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J Clin Laser Med Surg. 2003 Aug;21(4):231-5.

A preliminary investigation into light-modulated replication of nanobacteria and heart disease.

Author information

1
Central Institute of Biomedical Engineering, University of Ulm, 89081 Ulm, Germany. samoan@gmx.net

Abstract

OBJECTIVE:

The purpose of this preliminary study is to evaluate the effect of various wavelengths of light on nanobacteria (NB).

BACKGROUND DATA:

NB and mitochondria use light for biological processes. NB have been described as multifunctional primordial nanovesicles with the potential to utilize solar energy for replication. NB produce slime, a process common to living bacteria. Slime release is an evolutionary important stress-dependent phenomenon increasing the survival chance of individual bacteria in a colony. In the cardiovascular system, stress-induced bacterial colony formation may lead to a deposition of plaque.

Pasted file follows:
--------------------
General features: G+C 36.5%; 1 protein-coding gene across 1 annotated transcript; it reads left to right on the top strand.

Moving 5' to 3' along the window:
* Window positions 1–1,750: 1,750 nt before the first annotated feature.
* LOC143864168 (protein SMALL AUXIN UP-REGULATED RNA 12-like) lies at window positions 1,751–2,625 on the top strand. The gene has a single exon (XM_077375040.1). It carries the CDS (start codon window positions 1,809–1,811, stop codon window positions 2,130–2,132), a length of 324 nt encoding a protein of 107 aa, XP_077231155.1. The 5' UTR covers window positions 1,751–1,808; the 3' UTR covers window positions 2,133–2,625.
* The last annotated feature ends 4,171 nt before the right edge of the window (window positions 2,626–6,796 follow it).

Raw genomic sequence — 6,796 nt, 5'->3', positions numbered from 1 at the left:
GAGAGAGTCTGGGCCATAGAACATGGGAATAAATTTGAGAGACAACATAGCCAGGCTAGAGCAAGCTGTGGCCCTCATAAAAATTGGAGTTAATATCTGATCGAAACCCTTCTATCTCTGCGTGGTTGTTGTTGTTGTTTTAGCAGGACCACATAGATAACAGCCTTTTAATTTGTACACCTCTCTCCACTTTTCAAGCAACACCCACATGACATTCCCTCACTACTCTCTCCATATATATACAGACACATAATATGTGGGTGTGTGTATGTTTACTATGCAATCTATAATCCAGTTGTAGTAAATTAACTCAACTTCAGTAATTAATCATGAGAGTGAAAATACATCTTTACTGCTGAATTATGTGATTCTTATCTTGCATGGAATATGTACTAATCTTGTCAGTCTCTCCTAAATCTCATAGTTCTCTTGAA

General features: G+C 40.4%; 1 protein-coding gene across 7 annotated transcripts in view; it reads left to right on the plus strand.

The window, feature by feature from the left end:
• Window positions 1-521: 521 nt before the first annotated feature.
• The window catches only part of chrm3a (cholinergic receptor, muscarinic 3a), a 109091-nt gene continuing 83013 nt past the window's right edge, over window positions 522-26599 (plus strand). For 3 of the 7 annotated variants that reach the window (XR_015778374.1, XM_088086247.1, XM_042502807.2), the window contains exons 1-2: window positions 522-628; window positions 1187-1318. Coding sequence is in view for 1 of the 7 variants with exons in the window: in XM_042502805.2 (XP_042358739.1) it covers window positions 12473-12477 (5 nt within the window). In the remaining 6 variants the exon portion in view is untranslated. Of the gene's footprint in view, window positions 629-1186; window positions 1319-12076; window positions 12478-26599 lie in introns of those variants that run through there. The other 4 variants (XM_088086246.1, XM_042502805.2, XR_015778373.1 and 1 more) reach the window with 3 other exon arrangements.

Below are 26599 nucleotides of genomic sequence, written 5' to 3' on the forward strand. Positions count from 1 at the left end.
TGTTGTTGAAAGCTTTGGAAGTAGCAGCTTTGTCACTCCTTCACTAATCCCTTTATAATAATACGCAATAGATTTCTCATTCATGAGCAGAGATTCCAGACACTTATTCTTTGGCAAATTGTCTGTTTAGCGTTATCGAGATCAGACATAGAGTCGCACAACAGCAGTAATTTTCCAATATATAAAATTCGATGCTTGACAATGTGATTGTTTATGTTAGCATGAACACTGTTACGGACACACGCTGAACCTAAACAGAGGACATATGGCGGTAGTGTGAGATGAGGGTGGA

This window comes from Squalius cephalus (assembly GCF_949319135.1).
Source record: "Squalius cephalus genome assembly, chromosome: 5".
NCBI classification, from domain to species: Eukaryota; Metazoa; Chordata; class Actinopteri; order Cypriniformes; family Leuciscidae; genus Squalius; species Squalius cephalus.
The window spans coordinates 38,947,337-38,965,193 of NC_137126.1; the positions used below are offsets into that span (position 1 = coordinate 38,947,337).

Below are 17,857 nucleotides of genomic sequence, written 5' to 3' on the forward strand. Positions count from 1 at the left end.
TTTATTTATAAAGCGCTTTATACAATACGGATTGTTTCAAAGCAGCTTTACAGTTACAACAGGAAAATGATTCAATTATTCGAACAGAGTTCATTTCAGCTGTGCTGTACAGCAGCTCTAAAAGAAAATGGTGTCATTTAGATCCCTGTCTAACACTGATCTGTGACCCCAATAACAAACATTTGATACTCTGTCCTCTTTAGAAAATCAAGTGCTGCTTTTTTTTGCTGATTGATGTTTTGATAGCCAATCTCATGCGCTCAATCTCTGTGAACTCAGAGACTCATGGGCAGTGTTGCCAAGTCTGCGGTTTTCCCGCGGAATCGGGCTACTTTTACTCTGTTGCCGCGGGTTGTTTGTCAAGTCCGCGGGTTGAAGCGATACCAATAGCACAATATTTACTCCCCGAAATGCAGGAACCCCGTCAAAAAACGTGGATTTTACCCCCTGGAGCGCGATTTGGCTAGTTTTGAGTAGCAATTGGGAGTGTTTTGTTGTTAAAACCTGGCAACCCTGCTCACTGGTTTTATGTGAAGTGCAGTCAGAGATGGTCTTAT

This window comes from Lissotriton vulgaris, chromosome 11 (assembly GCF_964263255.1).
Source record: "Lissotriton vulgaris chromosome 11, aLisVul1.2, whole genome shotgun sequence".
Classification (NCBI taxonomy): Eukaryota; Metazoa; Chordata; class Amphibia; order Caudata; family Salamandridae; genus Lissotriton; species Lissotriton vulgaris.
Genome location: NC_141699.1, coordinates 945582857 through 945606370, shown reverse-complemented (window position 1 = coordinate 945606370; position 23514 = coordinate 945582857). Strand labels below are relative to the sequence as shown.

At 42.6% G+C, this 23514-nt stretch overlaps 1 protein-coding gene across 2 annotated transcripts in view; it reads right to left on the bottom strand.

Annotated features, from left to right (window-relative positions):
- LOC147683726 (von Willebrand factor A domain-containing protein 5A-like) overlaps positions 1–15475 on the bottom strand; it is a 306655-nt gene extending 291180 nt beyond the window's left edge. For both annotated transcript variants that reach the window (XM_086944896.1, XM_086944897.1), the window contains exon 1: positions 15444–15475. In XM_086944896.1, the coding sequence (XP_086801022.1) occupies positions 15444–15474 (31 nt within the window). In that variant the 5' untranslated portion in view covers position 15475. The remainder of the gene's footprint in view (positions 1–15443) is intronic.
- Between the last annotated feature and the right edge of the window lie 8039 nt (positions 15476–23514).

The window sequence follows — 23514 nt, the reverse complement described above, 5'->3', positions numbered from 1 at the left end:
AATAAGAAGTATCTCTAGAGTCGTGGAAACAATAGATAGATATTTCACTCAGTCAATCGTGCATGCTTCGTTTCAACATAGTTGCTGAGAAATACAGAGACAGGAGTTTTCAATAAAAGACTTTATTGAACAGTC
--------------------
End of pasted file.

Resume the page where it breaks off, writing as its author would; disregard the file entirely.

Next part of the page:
METHODS:

Cultured NB were irradiated with NASA-LEDs at different wavelengths of light: 670, 728 and 880 nm. Light intensities were about 500k Wm(-2), and energy density was 1 x 10(4) J m(-2).

RESULTS:

Monochromatic light clearly affected replication of NB. Maximum replication was achieved at 670 nm.

CONCLUSIONS:

The results indicate that suitable wavelengths of light could be instrumental in elevating the vitality level of NB, preventing the production of NB-mediated slime, and simultaneously increasing the vitality level of mitochondria. The finding could stimulate the design of cooperative therapy concepts that could reduce death caused by myocardial infarcts.

PMID:
13678461
DOI:
10.1089/104454703768247819
[Indexed for MEDLINE]
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